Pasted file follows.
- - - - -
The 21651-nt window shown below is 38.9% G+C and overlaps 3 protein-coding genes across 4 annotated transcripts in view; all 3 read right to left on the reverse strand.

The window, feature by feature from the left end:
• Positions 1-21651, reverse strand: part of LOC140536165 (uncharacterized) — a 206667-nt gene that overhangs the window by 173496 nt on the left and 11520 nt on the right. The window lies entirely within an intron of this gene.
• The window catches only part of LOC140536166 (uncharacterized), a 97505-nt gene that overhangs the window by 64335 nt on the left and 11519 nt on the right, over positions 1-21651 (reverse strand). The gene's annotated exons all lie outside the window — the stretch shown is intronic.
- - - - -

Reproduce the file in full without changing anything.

The 21651-nt window shown below is 38.9% G+C and overlaps 3 protein-coding genes across 4 annotated transcripts in view; all 3 read right to left on the reverse strand.

The window, feature by feature from the left end:
• Positions 1-21651, reverse strand: part of LOC140536165 (uncharacterized) — a 206667-nt gene that overhangs the window by 173496 nt on the left and 11520 nt on the right. The window lies entirely within an intron of this gene.
• The window catches only part of LOC140536166 (uncharacterized), a 97505-nt gene that overhangs the window by 64335 nt on the left and 11519 nt on the right, over positions 1-21651 (reverse strand). The gene's annotated exons all lie outside the window — the stretch shown is intronic.